Author Insight: First Time All Over Again by S.F. Robertson from Wastepaper Prose. Peek: “What book do you wish you could read again for the first time?” Note: insights from various YA authors.

Tu Books: Why Target an Author’s Race in an Award? by Mitali Perkins from Mitali’s Fire Escape. Peek: “Just wondering why you decided to focus the award on ‘writers of color’ rather than ‘main characters of color’?”

Poem Depot: A Poetry Commotion is primarily devoted to poetry in all its forms and facets: old and new, sense and nonsense, graphic and laughic, courtesy of Douglas Florian.

The Practice of Writing by John Vorhaus from Writer Unboxed. Peek: “Writing isn’t easy, but it really isn’t hard. You put a word on the
page, then another and another (and another and another) and soon you
have some words on the page.”

The Truth About a Writing Life by Donna Gephart from Wild About Words. Peek: “…even though I’ve published three novels and been writing professionally for over twenty years, I have no idea how to write this novel.”

Literary Agent Spotlight: Kendra Marcus from Literary Rambles. Seeking picture books, middle grade, and YA–fiction and nonfiction. Likes humor, Latino/Hispanic characters, and “unusual nonfiction.”

American Indians In Children’s Literature is now on Pinterest! Learn more about great books.

Cynsational Giveaways

The winner of signed copies of Jo Whittemore’s books, Front Page Face-Off
(2010), Odd Girl In (2011) and D Is for Drama (2012)(all
was Deena in New York.

The winner of Zeus and the Thunderbolt of Doom (Book One of the Heroes in Training
series) by Joan Holub and Suzanne Williams (Aladdin, 2012)
was Jayne in Florida.

A free substantive edit of one manuscript from Deadline: midnight Aug. 28.

See also Annette Simon on Robot Zombie Frankenstein & Giveaway from Jama’s Alphabet Soup.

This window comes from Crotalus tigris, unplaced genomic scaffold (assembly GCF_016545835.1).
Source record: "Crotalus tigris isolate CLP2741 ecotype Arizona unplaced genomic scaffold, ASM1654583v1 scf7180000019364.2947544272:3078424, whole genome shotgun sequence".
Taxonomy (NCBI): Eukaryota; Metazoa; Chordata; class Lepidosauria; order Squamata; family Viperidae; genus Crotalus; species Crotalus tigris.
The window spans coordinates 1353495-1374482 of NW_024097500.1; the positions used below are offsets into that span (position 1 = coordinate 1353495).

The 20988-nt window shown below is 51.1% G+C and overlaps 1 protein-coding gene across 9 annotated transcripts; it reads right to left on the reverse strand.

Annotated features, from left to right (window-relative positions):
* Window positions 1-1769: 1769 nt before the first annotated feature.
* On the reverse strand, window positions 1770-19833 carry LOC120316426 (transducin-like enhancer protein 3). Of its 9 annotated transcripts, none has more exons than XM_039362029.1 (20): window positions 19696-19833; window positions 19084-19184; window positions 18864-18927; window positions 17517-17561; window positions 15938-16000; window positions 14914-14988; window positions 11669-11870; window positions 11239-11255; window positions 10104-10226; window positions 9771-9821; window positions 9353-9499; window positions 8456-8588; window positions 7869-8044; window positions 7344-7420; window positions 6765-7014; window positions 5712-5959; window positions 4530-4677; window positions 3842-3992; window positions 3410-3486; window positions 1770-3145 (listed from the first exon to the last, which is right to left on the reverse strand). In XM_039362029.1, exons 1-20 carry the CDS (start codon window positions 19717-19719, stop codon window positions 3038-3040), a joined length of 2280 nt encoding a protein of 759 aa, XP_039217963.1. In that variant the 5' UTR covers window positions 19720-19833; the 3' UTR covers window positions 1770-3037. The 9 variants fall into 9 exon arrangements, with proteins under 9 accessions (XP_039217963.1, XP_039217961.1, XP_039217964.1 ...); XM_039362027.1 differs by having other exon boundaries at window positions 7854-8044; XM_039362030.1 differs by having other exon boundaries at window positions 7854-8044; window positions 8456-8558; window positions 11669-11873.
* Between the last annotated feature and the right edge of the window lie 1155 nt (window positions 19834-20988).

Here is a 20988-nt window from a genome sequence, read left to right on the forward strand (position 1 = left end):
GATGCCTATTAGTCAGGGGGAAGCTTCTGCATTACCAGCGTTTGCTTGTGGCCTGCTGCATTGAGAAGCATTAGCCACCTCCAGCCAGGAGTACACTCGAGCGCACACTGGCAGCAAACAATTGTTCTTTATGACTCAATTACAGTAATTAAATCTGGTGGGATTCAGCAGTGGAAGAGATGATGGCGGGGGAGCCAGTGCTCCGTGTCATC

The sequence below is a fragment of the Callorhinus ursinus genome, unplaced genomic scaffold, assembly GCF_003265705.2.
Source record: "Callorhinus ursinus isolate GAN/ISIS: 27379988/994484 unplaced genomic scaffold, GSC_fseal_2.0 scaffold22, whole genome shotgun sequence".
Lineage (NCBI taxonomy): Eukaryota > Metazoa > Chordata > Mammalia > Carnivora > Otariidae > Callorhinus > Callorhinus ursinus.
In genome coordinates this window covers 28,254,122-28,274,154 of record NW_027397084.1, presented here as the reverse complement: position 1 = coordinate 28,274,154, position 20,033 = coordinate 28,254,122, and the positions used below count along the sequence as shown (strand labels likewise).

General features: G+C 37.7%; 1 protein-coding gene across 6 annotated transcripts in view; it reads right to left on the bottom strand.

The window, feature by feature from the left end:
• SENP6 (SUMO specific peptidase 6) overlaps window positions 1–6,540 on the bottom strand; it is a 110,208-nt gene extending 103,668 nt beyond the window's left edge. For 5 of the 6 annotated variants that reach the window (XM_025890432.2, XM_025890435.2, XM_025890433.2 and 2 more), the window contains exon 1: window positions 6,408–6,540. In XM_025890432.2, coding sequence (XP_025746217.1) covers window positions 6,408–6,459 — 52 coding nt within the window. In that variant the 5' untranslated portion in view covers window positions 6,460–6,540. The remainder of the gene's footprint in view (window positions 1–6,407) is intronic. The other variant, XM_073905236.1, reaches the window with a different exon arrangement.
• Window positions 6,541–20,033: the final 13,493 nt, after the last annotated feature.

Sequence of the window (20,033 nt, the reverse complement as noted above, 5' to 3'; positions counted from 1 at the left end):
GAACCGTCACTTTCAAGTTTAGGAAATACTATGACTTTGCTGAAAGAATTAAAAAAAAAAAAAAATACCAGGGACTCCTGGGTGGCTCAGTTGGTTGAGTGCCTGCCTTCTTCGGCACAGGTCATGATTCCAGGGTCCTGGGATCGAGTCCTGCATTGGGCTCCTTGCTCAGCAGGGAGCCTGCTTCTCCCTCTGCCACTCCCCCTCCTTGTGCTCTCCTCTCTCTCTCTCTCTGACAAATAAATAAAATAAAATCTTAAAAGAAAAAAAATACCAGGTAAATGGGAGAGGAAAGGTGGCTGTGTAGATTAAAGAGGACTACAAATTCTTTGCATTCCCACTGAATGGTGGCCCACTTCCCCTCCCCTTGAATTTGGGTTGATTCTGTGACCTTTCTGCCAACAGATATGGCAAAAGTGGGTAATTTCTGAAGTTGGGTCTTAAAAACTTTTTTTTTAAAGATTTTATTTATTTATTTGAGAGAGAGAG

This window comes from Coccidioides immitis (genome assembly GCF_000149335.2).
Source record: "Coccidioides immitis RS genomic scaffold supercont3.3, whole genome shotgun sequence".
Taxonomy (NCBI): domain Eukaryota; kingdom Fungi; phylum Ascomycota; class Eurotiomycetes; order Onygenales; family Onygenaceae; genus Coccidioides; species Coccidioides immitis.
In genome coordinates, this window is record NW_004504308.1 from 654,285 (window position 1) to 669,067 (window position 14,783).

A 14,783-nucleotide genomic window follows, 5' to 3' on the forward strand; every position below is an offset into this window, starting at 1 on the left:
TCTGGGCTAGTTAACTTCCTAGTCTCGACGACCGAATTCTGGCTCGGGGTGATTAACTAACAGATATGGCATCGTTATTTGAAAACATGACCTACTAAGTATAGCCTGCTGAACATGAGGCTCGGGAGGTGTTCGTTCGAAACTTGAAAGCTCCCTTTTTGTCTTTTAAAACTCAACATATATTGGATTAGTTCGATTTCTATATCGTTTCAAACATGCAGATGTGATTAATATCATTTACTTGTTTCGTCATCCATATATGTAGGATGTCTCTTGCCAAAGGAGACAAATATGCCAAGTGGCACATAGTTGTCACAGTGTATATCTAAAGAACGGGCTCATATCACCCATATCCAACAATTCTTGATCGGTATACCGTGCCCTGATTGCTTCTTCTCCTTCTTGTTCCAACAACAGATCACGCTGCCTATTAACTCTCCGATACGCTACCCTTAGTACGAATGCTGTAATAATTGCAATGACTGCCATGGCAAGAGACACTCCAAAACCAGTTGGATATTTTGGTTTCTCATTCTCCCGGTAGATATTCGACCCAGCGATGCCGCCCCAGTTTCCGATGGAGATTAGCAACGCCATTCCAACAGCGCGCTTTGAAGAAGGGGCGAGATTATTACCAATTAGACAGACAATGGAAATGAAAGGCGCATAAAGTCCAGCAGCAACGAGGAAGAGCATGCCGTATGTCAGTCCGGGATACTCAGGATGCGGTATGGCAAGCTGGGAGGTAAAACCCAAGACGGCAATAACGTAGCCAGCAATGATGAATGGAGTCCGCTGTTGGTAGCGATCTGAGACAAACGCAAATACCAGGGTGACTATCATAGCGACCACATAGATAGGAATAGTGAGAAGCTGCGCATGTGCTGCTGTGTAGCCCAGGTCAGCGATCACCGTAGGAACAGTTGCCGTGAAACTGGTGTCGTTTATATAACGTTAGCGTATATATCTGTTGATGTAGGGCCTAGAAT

This Week at Cynsations

Cynsational Screening Room

Digital Symposium II: The Nuts and Bolts of Success: hosted by Austin SCBWI, this conference is scheduled for Oct. 6 at St. Edward’s University in Austin, Texas. Check out the promotional video.

More Personally

Last week’s highlight was teaching a YA writing workshop at the Vermont College of Fine Arts Postgraduate Writers’ Conference.

Eternal, Blessed & Diabolical at the VCFA bookstore.
Tim & Leda in front of College Hall.
Magnificent YA writers in workshop.
More magnificent YA writers in workshop.
Former advisee, VCFA grad & rising star Erin at Main Street Grill.
Walker Books (U.K.) cover

A Diabolical Chat: a Q&A interview about my latest release at Undercover Blog. Peek: “The arguably creepiest element, though, is a pop-art reproduction (think: Andy Warhol) of an image from the actual Codex Gigas, originally created by a monk who’d sold his soul to the devil. A framed copy hangs in practically every room of the school and the devilish figure depicted seems almost as if it’s watching…because it is.” Note: post includes excerpt from the novel.

Congratulations to Austin’s own Nikki Loftin on the release of The Sinister Sweetness of Splendid Academy (Razorbill, 2012)!

Cheers also to Liz Garton Scanlon, the Austin Public Library Illumine Honoree in Children’s Literature! Speaking of Austinites, check out August news from the Texas Sweethearts & Scoundrels.

Personal Links

From Greg Leitich Smith

Cynsational Events

Join Newbery Honor author Marion Dane Bauer for a free live teleconference at 7 p.m. EST Sept. 19. She will also be offering a free live webinar on “Point of View in Fiction” at 7 p.m. EST Sept. 26. See more information.

The Austin Teen Book Festival is scheduled for 9:30 a.m. to 5:30 p.m. Sept. 29 at Palmer Events Center. Keynoters: Neal Shusterman and Libba Bray. Note: Greg Leitich Smith is moderating the “Where We’re Going, We Don’t Need Roads” panel.